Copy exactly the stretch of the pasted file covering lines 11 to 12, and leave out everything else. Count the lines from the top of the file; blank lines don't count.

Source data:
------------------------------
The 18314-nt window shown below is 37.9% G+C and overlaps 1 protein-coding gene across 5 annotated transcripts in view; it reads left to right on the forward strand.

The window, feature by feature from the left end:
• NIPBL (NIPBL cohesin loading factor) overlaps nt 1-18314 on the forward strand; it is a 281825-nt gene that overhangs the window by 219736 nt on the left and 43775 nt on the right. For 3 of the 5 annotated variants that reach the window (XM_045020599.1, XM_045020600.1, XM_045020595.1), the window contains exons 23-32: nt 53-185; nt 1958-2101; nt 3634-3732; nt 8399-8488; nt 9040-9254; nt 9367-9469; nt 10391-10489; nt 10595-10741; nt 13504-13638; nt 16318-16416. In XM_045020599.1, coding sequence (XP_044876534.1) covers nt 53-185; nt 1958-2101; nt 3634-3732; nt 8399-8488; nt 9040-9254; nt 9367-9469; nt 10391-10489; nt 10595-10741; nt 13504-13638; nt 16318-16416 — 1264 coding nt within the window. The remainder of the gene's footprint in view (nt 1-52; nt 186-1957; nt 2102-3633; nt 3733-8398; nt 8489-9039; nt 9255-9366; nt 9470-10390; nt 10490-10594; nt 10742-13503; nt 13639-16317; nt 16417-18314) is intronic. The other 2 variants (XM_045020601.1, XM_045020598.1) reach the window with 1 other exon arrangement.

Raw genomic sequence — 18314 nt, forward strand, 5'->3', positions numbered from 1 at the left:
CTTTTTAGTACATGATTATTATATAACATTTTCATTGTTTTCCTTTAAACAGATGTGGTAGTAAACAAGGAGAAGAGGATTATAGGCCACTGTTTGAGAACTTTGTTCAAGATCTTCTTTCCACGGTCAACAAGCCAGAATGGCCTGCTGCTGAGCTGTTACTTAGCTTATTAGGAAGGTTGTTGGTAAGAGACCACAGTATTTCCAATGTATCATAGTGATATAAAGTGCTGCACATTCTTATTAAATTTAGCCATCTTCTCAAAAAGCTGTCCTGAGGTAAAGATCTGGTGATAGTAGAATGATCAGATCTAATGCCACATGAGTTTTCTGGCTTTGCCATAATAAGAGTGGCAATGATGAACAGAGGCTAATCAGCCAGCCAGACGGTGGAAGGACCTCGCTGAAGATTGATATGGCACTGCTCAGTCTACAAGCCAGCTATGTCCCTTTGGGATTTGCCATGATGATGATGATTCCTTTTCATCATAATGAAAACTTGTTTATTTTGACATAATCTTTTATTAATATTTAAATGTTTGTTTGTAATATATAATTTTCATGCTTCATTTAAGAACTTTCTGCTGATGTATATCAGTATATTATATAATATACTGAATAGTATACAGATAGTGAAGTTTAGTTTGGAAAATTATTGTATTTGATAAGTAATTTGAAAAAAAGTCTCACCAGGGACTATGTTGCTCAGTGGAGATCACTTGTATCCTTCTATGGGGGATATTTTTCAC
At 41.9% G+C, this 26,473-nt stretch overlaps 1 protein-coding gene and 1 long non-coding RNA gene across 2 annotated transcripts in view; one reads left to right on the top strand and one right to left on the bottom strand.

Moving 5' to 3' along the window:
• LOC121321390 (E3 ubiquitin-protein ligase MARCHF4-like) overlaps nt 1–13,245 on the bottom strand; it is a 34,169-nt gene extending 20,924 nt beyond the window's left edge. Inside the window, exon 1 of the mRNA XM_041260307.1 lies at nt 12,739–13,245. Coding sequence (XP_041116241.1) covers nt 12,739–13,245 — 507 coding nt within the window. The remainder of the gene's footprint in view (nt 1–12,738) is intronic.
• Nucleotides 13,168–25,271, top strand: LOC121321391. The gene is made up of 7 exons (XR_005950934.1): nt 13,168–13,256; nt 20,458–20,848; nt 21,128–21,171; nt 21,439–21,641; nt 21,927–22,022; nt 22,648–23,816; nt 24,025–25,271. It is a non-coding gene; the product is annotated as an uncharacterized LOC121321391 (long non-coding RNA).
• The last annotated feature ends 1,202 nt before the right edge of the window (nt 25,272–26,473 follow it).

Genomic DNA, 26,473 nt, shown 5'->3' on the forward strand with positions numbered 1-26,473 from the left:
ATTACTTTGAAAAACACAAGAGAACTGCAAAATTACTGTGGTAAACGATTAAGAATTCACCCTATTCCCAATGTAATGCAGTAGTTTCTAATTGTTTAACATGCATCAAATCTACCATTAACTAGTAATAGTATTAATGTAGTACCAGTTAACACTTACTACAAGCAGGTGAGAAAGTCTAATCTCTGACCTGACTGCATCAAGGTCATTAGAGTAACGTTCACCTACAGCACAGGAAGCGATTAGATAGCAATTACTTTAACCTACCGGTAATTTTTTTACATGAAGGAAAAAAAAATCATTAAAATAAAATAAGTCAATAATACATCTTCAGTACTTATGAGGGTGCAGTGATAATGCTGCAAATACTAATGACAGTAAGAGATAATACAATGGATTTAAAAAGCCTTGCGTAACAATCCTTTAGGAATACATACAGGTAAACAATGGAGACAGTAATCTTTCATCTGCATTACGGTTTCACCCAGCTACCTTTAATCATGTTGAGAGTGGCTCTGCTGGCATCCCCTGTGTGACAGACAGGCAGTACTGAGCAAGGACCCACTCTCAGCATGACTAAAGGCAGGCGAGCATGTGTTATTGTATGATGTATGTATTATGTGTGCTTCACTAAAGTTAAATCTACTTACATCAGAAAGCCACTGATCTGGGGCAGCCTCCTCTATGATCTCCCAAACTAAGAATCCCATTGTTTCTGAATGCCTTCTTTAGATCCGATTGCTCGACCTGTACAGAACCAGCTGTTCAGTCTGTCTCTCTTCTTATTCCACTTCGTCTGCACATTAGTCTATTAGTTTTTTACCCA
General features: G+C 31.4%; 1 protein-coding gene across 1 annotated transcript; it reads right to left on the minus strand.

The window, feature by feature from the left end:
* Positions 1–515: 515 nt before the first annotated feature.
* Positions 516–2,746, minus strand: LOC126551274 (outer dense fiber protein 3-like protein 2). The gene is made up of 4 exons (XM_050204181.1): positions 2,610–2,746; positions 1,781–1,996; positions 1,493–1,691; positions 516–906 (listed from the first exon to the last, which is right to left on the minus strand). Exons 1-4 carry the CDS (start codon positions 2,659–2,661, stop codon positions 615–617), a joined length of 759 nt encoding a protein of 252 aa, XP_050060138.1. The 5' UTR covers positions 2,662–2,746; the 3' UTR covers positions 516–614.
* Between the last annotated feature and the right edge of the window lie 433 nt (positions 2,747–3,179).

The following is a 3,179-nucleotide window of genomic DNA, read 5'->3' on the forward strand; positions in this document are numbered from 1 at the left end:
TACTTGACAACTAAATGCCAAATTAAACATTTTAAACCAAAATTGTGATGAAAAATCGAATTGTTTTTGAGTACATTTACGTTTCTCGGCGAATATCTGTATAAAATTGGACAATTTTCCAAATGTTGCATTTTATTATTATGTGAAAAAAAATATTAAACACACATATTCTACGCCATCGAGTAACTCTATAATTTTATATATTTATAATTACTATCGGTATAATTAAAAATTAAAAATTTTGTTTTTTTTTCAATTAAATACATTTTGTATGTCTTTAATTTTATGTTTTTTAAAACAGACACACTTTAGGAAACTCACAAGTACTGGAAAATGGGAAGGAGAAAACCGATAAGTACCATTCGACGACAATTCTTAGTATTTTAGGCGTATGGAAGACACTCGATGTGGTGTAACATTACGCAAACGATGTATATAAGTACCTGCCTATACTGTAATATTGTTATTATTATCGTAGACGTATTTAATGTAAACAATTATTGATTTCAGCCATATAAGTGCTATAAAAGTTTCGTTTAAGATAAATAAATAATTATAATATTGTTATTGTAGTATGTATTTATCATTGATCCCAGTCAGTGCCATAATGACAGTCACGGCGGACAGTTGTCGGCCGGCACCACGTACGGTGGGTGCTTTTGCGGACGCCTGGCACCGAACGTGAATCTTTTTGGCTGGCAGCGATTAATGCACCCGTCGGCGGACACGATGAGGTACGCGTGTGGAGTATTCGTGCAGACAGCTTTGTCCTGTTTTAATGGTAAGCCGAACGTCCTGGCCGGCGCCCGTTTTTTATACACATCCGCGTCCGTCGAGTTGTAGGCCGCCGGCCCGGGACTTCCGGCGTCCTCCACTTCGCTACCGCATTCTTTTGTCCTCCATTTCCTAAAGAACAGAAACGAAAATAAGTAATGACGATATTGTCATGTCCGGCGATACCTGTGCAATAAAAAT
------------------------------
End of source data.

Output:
Genomic DNA, 26,473 nt, shown 5'->3' on the forward strand with positions numbered 1-26,473 from the left:
ATTACTTTGAAAAACACAAGAGAACTGCAAAATTACTGTGGTAAACGATTAAGAATTCACCCTATTCCCAATGTAATGCAGTAGTTTCTAATTGTTTAACATGCATCAAATCTACCATTAACTAGTAATAGTATTAATGTAGTACCAGTTAACACTTACTACAAGCAGGTGAGAAAGTCTAATCTCTGACCTGACTGCATCAAGGTCATTAGAGTAACGTTCACCTACAGCACAGGAAGCGATTAGATAGCAATTACTTTAACCTACCGGTAATTTTTTTACATGAAGGAAAAAAAAATCATTAAAATAAAATAAGTCAATAATACATCTTCAGTACTTATGAGGGTGCAGTGATAATGCTGCAAATACTAATGACAGTAAGAGATAATACAATGGATTTAAAAAGCCTTGCGTAACAATCCTTTAGGAATACATACAGGTAAACAATGGAGACAGTAATCTTTCATCTGCATTACGGTTTCACCCAGCTACCTTTAATCATGTTGAGAGTGGCTCTGCTGGCATCCCCTGTGTGACAGACAGGCAGTACTGAGCAAGGACCCACTCTCAGCATGACTAAAGGCAGGCGAGCATGTGTTATTGTATGATGTATGTATTATGTGTGCTTCACTAAAGTTAAATCTACTTACATCAGAAAGCCACTGATCTGGGGCAGCCTCCTCTATGATCTCCCAAACTAAGAATCCCATTGTTTCTGAATGCCTTCTTTAGATCCGATTGCTCGACCTGTACAGAACCAGCTGTTCAGTCTGTCTCTCTTCTTATTCCACTTCGTCTGCACATTAGTCTATTAGTTTTTTACCCA